Bloomberg News

Naira Poised for Best Week in 14 on Central Bank Sales, Inflows

November 23, 2012

Nigeria’s naira advanced, poised for its best weekly gain in 14, after the central bank sold the most dollars in eight weeks and on foreign-currency inflows into the West African nation’s bonds.

The currency of Africa’s biggest oil producer rallied for a third day, climbing 0.1 percent to 157.4 a dollar at 11:10 a.m. in Lagos, the commercial capital. The naira has appreciated 0.7 percent this week, the most since the five days ended Aug. 17.

The central bank sold $400 million at foreign-currency auctions this week, the most in eight. The regulator sells dollars on Mondays and Wednesdays to keep the naira within a 3 percent band around 155 a dollar. Nigeria sold 116.18 billion naira ($728 million) of Treasury bills and 50 billion of bonds on Nov. 21.

The central bank’s sales and foreign-currency inflows into the fixed-income markets “are the main factors” supporting the currency this week, Jide Solanke, an analyst at First Securities Discount House Ltd, said by phone today from Lagos. “We expect stability in the naira.”

The naira’s appreciation could be traced to tight monetary conditions, improved supply of foreign exchange to the market by oil companies and increased inflows from portfolio investors, central bank Governor Lamido Sanusi said Nov. 20 after the regulator held its benchmark rate at a record-high 12 percent.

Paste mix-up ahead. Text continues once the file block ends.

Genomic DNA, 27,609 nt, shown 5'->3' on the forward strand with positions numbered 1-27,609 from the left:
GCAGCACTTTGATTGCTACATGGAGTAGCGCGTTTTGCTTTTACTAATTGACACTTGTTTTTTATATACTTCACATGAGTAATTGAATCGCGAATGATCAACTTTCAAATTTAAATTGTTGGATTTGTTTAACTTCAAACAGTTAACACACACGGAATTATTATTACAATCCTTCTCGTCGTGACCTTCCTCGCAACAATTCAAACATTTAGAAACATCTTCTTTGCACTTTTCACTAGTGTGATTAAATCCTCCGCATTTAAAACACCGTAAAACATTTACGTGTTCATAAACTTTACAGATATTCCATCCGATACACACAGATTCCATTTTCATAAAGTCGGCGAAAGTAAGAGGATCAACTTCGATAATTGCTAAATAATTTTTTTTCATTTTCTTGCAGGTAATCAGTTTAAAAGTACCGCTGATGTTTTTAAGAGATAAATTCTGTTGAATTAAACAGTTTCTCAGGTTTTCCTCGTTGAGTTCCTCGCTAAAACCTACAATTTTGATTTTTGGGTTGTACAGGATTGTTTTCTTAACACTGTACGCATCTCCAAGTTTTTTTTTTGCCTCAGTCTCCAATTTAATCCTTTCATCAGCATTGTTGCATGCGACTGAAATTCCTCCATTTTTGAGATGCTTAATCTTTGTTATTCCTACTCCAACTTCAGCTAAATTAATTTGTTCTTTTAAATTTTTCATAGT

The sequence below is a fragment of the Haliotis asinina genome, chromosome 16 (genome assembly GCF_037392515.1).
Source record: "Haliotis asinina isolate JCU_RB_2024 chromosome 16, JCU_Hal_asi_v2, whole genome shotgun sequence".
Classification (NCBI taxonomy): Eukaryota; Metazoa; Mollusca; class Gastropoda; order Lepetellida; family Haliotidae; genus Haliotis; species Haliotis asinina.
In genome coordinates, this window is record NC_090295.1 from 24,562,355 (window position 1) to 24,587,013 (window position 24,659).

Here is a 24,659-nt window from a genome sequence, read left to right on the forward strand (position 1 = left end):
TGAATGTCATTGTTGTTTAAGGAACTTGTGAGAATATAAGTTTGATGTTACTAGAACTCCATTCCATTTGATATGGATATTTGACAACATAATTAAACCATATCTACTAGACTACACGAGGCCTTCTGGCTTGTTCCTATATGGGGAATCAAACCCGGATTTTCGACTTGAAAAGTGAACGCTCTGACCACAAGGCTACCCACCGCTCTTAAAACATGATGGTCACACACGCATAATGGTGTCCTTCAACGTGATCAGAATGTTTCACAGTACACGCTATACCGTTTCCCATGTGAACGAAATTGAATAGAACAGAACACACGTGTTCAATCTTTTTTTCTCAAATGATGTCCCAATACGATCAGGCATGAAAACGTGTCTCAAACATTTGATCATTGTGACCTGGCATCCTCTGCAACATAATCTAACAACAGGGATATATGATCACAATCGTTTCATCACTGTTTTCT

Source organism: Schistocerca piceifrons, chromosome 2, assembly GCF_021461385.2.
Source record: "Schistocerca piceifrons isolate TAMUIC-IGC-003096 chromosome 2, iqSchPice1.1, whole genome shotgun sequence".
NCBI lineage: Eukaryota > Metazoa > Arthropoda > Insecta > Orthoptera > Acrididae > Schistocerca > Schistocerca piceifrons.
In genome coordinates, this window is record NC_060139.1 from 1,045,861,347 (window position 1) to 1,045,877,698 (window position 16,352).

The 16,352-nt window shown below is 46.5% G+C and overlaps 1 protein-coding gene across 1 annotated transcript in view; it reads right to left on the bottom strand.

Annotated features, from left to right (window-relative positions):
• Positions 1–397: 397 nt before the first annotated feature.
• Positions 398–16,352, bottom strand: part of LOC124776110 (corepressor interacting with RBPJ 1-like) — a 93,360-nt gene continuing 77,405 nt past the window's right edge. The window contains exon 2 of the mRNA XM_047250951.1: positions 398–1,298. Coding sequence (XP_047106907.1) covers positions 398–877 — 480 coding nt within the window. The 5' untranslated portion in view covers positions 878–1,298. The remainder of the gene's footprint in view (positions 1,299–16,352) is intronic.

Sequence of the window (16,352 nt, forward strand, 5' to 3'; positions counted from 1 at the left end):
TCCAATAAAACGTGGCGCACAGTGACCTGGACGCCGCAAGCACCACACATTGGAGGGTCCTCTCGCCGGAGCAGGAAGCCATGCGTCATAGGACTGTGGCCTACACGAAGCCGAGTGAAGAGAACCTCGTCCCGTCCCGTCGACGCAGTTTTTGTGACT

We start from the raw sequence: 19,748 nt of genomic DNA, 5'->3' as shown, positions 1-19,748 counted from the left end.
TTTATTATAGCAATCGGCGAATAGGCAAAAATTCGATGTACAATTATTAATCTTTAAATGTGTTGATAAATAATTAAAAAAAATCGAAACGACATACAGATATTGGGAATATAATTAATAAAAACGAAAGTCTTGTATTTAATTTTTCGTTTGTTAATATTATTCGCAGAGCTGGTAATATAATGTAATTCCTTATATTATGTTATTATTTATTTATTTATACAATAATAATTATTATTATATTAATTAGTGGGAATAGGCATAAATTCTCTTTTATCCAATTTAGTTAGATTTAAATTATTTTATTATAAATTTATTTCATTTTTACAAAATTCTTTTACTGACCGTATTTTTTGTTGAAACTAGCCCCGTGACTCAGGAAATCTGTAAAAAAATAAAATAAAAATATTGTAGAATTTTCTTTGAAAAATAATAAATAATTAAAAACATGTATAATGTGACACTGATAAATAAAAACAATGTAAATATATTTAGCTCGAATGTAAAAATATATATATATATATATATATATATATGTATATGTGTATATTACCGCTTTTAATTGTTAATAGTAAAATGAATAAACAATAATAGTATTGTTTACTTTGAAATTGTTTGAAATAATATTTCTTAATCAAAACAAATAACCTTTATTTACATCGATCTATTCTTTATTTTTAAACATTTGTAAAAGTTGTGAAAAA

Inflation, which accelerated for the first time in four months to 11.7 percent in October on widespread flooding of farms, is still above the bank’s target of less than 10 percent.

JPMorgan Chase & Co. added Nigerian bonds to its benchmark emerging-market index series last month, predicting the inclusion may lure $1.5 billion to sub-Saharan Africa’s second- largest economy. Barclays will add Nigeria to its local-currency government bond index in March, it said Nov. 6. The credit rating of sub-Saharan Africa’s second-largest economy was raised one level on Nov. 7 to BB- by Standard & Poor’s.

Yields on 10-year naira debt fell six basis points to 12.21 percent, according to yesterday’s prices compiled on the Financial Markets Dealers Association website. Borrowing costs on the nation’s $500 million of Eurobonds due January 2021 declined one basis point to 4.39 percent

Ghana’s cedi weakened a fourth day, slipping 0.1 percent to 1.8975 per dollar in Accra, the capital.

To contact the reporter on this story: Chris Kay in Abuja at ckay5@bloomberg.net

To contact the editor responsible for this story: Vernon Wessels at vwessels@bloomberg.net


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